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  • studegary
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    The other Congressional electric subway car resides in the Studebaker National Museum.

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  • rockne10
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    Studebaker produced two of the electric cars for the original congressional subway to transport senators and congressmen from their offices to the Capitol. One, as you mentioned, is in the Swigart Museum in Huntingdon, Pa. When the car reached its destination, the driver would get out of the driver's seat on one side of the car and move to the driver's seat on the other side and return to the congressional offices through the same tunnel.

    Swigarts was the first antique auto museum in the U.S. and also displays the original Tucker prototype,as well as a production Tucker from the following year. Visit them at www.swigartmuseum.com

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  • Transtar56
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    The "First by far with a post war car"47 models,that were styled by Raymond Lowey studios.As all the other car manufactures at the time,even Studebaker with its Skyway Champion,were just sliglty re chromed pre -war models.When Stude came out with the all new 47 design in mid 46 it was a sensation.Many comedians at the time made up jokes about Studebakers "can't tell if their comin or going"
    Soon the rest of the industry was stealing the desisign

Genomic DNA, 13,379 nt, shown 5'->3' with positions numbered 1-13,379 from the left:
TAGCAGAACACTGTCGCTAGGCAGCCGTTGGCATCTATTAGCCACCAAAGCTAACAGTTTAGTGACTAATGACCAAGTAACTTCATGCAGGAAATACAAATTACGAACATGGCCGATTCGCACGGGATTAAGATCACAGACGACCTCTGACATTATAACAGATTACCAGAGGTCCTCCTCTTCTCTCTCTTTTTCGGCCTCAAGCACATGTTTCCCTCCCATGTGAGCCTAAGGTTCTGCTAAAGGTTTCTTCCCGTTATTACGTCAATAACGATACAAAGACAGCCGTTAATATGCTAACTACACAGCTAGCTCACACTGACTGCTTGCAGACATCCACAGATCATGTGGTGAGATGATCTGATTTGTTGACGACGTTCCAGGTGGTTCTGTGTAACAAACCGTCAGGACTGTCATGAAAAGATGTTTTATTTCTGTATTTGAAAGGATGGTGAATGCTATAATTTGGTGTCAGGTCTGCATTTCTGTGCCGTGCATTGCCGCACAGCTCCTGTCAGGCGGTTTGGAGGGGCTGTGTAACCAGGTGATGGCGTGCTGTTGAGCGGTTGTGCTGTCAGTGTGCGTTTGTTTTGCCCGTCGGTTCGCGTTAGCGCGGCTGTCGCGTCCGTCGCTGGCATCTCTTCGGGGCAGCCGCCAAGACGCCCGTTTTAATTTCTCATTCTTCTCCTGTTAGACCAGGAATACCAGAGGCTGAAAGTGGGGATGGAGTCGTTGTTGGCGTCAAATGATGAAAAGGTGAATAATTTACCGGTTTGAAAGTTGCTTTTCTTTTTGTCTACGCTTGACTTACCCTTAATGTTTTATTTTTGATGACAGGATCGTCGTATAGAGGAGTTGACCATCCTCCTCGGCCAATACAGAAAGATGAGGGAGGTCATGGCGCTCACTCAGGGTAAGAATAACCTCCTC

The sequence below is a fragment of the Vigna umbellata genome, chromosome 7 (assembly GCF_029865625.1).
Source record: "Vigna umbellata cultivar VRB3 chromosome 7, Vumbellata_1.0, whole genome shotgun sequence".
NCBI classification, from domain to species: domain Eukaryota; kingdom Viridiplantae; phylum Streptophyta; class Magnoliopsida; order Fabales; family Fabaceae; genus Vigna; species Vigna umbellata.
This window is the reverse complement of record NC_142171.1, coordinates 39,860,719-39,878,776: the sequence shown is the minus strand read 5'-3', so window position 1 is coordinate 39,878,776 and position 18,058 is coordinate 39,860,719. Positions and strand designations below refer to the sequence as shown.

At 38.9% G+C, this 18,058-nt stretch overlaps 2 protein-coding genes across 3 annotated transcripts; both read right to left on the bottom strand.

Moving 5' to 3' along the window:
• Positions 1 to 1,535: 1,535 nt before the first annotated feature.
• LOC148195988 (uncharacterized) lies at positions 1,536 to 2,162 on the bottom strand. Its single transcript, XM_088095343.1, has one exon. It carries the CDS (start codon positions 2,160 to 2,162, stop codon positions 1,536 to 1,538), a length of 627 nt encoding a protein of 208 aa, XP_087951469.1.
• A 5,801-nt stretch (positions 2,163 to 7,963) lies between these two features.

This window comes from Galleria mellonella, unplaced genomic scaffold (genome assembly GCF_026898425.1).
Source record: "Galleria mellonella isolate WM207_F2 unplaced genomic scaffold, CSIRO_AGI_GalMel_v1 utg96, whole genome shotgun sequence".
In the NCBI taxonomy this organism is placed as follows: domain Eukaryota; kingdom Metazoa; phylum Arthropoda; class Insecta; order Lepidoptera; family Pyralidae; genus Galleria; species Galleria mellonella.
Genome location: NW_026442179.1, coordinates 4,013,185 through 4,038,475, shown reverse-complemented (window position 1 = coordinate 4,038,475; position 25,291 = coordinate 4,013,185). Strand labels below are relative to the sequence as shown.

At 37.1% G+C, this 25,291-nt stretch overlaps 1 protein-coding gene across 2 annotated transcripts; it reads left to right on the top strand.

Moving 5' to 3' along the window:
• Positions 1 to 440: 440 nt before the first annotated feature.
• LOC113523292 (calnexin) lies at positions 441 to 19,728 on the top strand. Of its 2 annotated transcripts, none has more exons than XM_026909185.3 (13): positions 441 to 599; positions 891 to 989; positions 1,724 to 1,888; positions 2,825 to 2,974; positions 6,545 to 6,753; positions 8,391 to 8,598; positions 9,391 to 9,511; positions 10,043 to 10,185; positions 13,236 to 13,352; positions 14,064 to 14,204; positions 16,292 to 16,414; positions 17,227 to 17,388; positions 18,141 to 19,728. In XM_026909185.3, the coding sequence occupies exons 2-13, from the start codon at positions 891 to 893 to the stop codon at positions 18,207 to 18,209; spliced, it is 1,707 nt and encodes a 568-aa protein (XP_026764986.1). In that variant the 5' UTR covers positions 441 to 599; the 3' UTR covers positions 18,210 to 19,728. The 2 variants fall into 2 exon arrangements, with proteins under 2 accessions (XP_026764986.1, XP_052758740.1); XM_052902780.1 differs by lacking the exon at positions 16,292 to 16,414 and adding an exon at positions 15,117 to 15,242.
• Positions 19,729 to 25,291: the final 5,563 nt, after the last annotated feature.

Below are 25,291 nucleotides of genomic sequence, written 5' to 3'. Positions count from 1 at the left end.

So any of the 47-52 models,I would think it would especially apply to business coupes if you look at one from the side.

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  • Guest's Avatar
    Guest replied
    I believe the phrase was first applied to the all new post war Studebakers of the late '40's. These were styled by Virgil Exner, who went on to create the ultra-finned "Forward Look" for Chrysler in the mid-'50's.

    Mark

    MarkC, 64 Y8
    Working in Spokane, WA

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  • Guest's Avatar
    Guest started a topic Coming or Going?

    Coming or Going?

    I visited a classic car museum in central PA yesterday, and they had a 1909 Studebaker electric trolley car that was used in a tunnel under the US Capitol for many hears. Since there was only one track and no roundtable, the trolley had 'two front ends'...is this where the phrase 'you can't tell if they're coming or going'comes from?

    If not, when was the phrase coined and what models did it apply to?
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